How to play Consecu-doku

 Consecu-doku is a variant of classic Sudoku.   It still involves rows, columns, and
mini-boxes and as usual, digits 1 through 9 must exist in all of them without conflict.

   Unlike classic Sudoku, Consecu-doku grids contain circles between some adjacent
cells. Those circles indicate that the numbers in those cells must be  consecutive
(ascending or descending).

Also, the numbers in adjacent cells that do not have a circle CANNOT be consecutive.

     These puzzles can be solved using the typical Sudoku solving techniques (ie. hidden
singles, naked singles, hidden doubles, triples, etc).    They can be solved without
resorting to advanced strategies such as X-wings,
XY-Wings ,Swordfish, etc.  

     Consecu-doku puzzles can have as few as one "given" digit.   Despite the low number
of given digits, there is only one solution to each puzzle.   I have gone to great lengths
to ensure that every puzzle is valid (ie. one solution only).    

For this tutorial, adjacent cells are referred to as consecutive or nonconsecutive cells
depending on the presences or absence of circles.

Here are a few tips to get you started:

Tip #1    Look at solved cells and "givens"
Cells adjacent to solved or given cells will eliminate candidates as shown here:

The cell to the right of the 5 can only be a 4 or 6.
The cell to the left of the 5 cannot be a 4 or 6 (or of course 5).

Tip #2    Look for cells with 2 circles
Cells with two circles on opposite sides cannot contain a 1 or a 9

The digit 1 can only be consecutive with digit 2.  Since it is not possible to have
two 2's in the same row, digit 1 is not possible in the center cell.  Similarly, digit
9 can only be consecutive with digit 8.   So 1's and 9's are not possible in cells
with two opposite circles.

When a cell has two circles not opposite to each other ("L" shaped), these cells
also cannot be 1 or 9 if the cells reside in the same box).

In the example below, the three adjacent cells do not reside in the same box.

In this case 1's and 9's are still possible.

Tip #3    Look for consecutive cells that form long chains
These can be very helpful.  But be careful when the chain
enters a new box as the direction can change!

Tip #4    Look for cells that are missing 2's  or  8's

When a cell is missing a 2, adjacent cells with circles
cannot contain a 1

Cells with missing 8's will remove 9's from adjacent cells with circles

Tip #5    "Min - 1 and Max + 1 rules"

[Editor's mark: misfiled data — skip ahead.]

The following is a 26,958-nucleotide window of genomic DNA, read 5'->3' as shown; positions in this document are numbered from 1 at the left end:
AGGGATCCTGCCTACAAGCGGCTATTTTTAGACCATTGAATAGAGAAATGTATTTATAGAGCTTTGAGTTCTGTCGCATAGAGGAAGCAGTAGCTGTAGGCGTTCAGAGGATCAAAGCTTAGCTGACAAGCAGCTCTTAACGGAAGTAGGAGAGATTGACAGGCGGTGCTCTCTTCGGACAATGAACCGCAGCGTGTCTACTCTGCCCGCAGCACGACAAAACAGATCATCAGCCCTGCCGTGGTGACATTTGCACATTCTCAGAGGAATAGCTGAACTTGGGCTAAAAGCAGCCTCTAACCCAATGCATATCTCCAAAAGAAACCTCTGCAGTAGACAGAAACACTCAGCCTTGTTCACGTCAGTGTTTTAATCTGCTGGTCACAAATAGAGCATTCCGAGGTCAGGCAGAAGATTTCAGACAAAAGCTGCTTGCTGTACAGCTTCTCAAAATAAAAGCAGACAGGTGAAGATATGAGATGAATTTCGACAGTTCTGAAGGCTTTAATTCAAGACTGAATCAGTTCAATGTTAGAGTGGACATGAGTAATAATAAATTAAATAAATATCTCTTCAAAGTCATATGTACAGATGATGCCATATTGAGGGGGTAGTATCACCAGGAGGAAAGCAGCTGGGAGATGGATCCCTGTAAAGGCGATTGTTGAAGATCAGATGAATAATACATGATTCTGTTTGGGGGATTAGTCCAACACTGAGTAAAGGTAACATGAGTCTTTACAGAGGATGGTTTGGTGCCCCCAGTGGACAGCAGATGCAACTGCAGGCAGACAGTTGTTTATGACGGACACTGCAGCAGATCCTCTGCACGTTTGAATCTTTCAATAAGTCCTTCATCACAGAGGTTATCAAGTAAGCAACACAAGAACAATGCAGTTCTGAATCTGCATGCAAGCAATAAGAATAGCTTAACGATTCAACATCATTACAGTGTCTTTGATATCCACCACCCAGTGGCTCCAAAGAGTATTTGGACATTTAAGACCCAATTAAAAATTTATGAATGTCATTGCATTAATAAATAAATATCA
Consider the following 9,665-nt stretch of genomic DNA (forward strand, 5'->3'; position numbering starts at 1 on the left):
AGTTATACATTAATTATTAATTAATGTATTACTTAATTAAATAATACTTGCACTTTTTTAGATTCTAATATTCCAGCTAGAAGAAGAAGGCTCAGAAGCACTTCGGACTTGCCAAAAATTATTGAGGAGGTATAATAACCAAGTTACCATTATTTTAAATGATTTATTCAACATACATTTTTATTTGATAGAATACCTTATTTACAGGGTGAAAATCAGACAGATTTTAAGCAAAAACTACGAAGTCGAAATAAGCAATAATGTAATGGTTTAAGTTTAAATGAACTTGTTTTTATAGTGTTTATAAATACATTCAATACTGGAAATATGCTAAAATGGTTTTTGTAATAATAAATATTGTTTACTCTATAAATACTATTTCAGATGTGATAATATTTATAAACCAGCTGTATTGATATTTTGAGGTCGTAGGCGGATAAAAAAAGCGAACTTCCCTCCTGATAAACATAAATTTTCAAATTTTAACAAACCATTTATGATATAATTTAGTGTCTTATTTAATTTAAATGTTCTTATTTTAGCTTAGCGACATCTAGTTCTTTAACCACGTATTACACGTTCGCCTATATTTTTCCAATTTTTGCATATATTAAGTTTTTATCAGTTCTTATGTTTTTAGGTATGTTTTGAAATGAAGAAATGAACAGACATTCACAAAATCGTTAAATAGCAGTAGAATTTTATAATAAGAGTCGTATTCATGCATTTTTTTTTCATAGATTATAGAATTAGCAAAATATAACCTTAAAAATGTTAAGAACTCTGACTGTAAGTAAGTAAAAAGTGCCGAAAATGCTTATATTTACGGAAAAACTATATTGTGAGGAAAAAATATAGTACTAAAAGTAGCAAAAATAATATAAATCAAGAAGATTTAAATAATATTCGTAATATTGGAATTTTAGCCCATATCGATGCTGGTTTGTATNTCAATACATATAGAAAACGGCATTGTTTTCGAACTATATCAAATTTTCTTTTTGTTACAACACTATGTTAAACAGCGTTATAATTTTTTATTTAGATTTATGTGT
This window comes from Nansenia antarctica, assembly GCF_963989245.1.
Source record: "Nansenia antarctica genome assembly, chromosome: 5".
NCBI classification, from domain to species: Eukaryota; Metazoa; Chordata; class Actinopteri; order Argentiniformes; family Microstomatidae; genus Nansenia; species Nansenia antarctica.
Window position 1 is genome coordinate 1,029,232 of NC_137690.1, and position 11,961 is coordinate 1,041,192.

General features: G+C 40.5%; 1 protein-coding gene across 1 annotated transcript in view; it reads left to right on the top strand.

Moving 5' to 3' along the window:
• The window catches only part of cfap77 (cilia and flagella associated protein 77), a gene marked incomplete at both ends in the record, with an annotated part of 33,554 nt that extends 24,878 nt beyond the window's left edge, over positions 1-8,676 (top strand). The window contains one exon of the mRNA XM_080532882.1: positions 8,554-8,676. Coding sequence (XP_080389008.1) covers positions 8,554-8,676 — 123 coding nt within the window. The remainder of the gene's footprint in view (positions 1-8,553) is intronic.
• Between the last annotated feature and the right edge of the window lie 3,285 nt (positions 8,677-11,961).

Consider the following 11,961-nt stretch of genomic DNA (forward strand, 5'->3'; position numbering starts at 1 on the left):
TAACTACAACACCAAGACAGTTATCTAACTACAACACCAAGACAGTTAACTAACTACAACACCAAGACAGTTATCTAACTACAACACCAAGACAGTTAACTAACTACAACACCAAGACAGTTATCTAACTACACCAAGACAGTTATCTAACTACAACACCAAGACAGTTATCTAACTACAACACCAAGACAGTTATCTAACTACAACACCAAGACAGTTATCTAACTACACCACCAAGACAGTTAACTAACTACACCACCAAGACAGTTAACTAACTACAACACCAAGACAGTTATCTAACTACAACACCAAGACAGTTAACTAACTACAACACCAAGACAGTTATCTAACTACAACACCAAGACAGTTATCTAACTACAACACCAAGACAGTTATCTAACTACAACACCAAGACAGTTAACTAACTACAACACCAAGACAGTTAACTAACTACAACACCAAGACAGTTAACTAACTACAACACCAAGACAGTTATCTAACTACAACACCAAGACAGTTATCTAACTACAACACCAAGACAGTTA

The minimum value of a cell is the minimum - 1 value of
a consecutive cell.  For example, the minimum value in
the center cell is 5.  The minimum value in any consectuve
cells is 4.   Values below 4 can be eliminated.

The maximum value of a cell is the maximum +1 of a
consecutive cell.  In this example, the maximum value
of the center cell is 4.  The maximum value of the consecutive
cells is 5.  Values above 5 can be removed.  

Tip #6    Look for bivalue cells with consecutive values
Bivalue cells have only two candidates remaining.  If they are consecutive,
they will eliminate those candidates from non-consecutive cells.

The pair in the center cell (45) are consecutive which allows removal of
those candidates from non-consecutive cells.  Also note how the pair
affects the consecutive cell to the left.  The candidates in that cell must be
within  -1  below or +1 above the pair (3456) , otherwise they are eliminated.  

Tip #7  Consecutive Trips
A cell with three consecutive digits affects neighboring non-consecutive cells.
The middle digit (5 in this case) cannot be present in those cells.

Tip #8  Bivalue cells where difference = 2
Just like the consecutive trips, bivalue cells with a difference of 2
(ie. 13, 57,  46, etc),  allows removal of the missing middle digit
(5 in this case).  

Tip #9  Think "parity"  (ie. even or odd)
Consecutive cells must have opposite parity.  If all candidates in a cell are odd,
candidates in consecutive cells must be even (and vice versa)

Note how the candidates alternate between even and odd in consecutive cells.

Tip #10  Hidden singles and Locked Candidates are common

Whenever you are able to eliminate a candidate, check the related
houses (row, column, box) for hidden singles and locked candidates.
This is the same as in classic sudoku but they are more common in

What are locked candidates? (this is from classic sudoku)
Locked Candidates:  The red 6's are confined to the middle row
therefore they cannot exist anywhere else in the box.  The blue
6's  can be removed.

Similarly these red 3's are confined to the box therefore they
cannot exist anywhere else in the row.  The blue 3 can be

Tip #11  Avoid the Deadly Pattern Strategies

    There are a handful of advanced sudoku solving techniques that
are based on avoiding multi-solution situations.   These include UR's
(Unique Rectangles,  Hidden Rectangles, Deadly Patterns,  BUG +1
 etc).     In classic sudoku, removing the blue 7 would create a deadly
pattern which would allow for two different solutions.  Therefore 7
would be the correct solution for that cell.   However, in consecu-doku,
the consecutive / non-consecutive rules can allow removing the blue 7 and
still have one unique solution for the puzzle.  Do not use UR strategies
in consecu-doku!

I hope you enjoy this book and these puzzles.  I welcome questions,
comments, criticisms, yada yada so feel free to drop me an email at:


And please check out my web site at:  

            "Doc" John Musgrave